That, dear readers, is why I do editorials and rants …and many are categorized as both. Because I think when you know about outrageous problems, you’re more likely to be outraged. And the more people who are outraged about a problem like, say, Zero Tolerance policies in our schools, or truly frivolous lawsuits, the more the chorus of voices decrying that outrage will rise — and the more the people in charge will hear it (and, more importantly, will rush to fix the problem to stop the chorus).

It really does work, even though it’s tough to get people to pay attention to issues that aren’t right in front of them. We’re all busy people living busy lives, but if we don’t say “NO!”, who will?

November 27 Update

After reading the above, Michael in Texas retorted: “And free speech takes another blow — from a staunch supporter.”

No, not even close: this is not a blow against free speech, it’s an example of free speech in action. The government didn’t step in, the publisher did. It’s up to the owner of the company to decide what the company should publish, not the government. And indeed, not the teeming masses.

But the teeming masses also have the right of free speech, to express their disapproval. News Corp. chief Rupert Murdoch heard that free speech loud and clear, and then exercised his — by making the decision himself, not with government intervention, that the planned book and broadcast were in bad taste and simply canceled them both. So “with that, the power of collective outrage was proven.”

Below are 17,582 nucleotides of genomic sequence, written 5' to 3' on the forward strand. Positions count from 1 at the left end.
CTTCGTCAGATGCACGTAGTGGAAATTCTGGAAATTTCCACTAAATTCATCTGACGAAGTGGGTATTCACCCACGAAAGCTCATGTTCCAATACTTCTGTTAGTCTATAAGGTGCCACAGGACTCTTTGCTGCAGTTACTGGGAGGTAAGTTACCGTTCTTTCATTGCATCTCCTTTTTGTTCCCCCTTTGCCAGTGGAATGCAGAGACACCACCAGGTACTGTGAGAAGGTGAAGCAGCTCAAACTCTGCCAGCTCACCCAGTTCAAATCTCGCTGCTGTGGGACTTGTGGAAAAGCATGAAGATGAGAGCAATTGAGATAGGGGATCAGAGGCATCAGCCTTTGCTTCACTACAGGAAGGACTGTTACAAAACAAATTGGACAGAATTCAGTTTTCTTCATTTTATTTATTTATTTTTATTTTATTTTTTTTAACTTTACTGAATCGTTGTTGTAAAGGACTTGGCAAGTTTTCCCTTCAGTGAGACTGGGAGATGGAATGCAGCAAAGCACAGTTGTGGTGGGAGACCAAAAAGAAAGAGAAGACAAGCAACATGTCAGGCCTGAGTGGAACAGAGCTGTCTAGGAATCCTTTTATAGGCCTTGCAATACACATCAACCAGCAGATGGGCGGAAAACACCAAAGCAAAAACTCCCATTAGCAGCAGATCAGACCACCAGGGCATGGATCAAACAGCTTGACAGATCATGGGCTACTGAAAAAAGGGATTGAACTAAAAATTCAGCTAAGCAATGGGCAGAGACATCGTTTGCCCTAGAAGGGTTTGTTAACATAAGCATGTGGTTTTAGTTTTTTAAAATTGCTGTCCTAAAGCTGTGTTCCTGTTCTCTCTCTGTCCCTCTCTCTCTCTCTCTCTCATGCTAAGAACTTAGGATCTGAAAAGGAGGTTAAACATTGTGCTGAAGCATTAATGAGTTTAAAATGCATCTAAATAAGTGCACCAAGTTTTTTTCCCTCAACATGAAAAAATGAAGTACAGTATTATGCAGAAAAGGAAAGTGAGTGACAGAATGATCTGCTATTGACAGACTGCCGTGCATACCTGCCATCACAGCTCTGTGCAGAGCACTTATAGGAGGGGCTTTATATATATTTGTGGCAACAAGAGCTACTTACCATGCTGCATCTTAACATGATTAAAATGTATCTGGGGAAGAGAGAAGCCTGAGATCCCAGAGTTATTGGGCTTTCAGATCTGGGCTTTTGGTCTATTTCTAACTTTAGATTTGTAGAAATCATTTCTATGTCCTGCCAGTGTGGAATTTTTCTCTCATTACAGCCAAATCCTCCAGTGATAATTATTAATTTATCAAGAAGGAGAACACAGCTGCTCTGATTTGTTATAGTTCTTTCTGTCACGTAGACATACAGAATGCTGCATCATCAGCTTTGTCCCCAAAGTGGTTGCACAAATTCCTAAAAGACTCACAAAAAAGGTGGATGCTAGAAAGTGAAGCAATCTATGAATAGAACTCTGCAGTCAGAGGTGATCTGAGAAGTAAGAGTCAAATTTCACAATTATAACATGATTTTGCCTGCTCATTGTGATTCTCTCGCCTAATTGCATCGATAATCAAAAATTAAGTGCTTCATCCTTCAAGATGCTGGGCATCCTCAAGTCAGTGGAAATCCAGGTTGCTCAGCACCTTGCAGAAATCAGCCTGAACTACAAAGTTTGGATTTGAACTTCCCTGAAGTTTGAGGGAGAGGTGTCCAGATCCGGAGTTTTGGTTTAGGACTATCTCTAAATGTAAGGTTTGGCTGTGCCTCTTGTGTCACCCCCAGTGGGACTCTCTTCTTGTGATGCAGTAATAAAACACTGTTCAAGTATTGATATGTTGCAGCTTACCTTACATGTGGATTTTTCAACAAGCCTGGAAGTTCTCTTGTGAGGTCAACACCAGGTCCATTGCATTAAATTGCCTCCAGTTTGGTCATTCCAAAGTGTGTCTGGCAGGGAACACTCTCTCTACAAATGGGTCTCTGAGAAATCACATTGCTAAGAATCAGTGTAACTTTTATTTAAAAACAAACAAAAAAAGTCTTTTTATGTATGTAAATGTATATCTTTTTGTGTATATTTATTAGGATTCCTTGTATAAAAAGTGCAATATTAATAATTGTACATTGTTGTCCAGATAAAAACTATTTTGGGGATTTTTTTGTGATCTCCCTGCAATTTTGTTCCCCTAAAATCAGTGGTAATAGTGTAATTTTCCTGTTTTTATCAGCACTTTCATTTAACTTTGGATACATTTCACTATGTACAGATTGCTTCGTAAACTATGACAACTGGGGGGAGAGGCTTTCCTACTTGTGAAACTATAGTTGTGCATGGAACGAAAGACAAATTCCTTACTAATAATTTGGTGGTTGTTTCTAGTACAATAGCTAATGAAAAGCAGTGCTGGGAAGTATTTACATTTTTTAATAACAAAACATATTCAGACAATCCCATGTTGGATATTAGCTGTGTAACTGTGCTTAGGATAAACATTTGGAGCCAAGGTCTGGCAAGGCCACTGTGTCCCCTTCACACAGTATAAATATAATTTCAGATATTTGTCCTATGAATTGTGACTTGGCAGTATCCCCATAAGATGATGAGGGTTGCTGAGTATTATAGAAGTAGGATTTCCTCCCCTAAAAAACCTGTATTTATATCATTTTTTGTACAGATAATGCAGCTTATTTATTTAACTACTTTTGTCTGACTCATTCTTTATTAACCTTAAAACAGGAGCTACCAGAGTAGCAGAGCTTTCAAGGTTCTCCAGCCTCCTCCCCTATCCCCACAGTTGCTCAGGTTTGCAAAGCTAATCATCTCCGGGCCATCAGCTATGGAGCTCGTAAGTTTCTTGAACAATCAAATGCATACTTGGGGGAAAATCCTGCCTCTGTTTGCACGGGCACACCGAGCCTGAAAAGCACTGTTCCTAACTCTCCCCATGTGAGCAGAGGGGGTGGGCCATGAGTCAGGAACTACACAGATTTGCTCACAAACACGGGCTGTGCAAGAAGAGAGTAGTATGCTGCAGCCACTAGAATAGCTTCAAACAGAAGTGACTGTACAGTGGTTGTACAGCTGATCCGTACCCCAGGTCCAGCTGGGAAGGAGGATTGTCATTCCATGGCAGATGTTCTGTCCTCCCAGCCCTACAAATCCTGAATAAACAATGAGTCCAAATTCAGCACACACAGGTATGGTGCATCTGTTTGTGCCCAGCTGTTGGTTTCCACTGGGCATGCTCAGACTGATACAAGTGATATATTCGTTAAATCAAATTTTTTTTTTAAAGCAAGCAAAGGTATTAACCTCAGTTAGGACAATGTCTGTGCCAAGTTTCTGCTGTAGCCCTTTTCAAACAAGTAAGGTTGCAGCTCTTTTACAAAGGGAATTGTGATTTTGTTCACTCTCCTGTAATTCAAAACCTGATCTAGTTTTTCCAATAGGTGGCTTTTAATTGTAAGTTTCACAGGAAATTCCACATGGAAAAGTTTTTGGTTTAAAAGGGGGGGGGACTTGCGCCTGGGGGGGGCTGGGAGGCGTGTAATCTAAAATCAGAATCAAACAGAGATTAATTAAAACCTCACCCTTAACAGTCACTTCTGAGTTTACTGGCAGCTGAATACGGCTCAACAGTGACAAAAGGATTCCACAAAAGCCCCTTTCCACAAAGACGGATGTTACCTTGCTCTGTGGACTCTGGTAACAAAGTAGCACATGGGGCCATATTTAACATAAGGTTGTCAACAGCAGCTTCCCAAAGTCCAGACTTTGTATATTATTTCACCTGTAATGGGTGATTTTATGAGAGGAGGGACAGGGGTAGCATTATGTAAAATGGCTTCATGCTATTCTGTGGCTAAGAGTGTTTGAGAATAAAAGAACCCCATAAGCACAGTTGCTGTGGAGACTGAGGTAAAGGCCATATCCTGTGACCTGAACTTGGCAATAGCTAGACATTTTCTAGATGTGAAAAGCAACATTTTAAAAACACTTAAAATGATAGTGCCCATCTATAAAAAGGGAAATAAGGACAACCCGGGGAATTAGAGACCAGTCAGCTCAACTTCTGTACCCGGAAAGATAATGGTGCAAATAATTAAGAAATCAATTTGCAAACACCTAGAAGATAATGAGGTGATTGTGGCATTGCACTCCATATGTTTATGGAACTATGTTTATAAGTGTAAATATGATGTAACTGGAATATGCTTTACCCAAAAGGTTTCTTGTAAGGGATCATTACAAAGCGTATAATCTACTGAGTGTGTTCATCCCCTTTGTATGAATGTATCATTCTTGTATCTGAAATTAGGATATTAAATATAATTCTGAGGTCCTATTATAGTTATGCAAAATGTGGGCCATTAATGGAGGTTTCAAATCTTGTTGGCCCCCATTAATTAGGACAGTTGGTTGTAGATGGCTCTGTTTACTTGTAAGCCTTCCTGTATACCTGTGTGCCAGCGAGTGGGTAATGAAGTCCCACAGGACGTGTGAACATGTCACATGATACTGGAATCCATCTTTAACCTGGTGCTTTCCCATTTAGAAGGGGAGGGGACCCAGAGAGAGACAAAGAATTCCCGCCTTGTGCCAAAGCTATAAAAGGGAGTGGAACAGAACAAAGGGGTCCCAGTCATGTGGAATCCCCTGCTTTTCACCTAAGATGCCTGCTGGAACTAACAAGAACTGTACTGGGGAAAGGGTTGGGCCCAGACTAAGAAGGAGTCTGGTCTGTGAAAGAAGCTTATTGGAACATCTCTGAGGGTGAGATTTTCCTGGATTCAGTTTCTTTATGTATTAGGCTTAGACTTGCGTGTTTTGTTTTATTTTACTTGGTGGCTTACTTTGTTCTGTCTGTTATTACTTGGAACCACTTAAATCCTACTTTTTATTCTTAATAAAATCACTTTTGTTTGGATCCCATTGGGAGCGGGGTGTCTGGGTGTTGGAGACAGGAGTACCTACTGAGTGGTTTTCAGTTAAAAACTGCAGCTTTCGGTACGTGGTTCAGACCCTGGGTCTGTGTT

– – –

In September 2007, Simpson led a gang into a room at the Palace Station hotel-casino in Las Vegas and took sports memorabilia at gunpoint. Simpson admitted to police to taking the items, but claimed they had previously been stolen from him. He denied breaking into the hotel room, or that he or anyone with him carried a gun.

Simpson was charged with multiple felony counts, including criminal conspiracy, kidnapping, assault, robbery, and using a deadly weapon.

Simpson was found guilty of all charges, and sentenced to a total of 33 years in prison, with the possibility of parole after about nine years. At his parole hearing on July 20, 2017, the board decided to grant Simpson parole. His release date is October 1, 2017 — he will have served nine years.

– – –

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17 Comments on “The Power of Collective Outrage

  1. I came across this quote today, and was reminded again of this story:
    If a book be false in its facts, disprove them; if false in its reasoning, refute it. But for God’s sake, let us freely hear both sides if we choose. -Thomas Jefferson, third US president, architect, and author (1743-1826)

  2. I think you got it right, Randy, you pretty much said it all. If OJ did do “it”, it’s abhorrent he should profit from it. If he didn’t, then it’s all lies and not worth the paper it’s printed on. However, if millions of dollars were made on the sale of this book, that would be entirely the fault of the obscene and voyeuristic tastes of the reading public. By their actions will you know them.

    Also, I don’t think Rupert Murdoch deserves any praise for this decision. His antics in London, which have been proven, show clearly what kind of “journalist” he is. No, he only cancelled the book and show out of fear of what his advertising sponsors would do to him.

  3. Our perceptual limitations can be profound. Human truth-awareness and intuition triggers remain mysteries. First impressions can be good indicators if we allow ourselves to believe what our instincts tell us. Sometimes….

    Perhaps it comes down to whether others can fool our instincts. Or perhaps it comes down to whether we choose to listen. The worst kind of deception is the “self” kind. We all do it at various points in our lives.

    I suppose the grifters depend on that.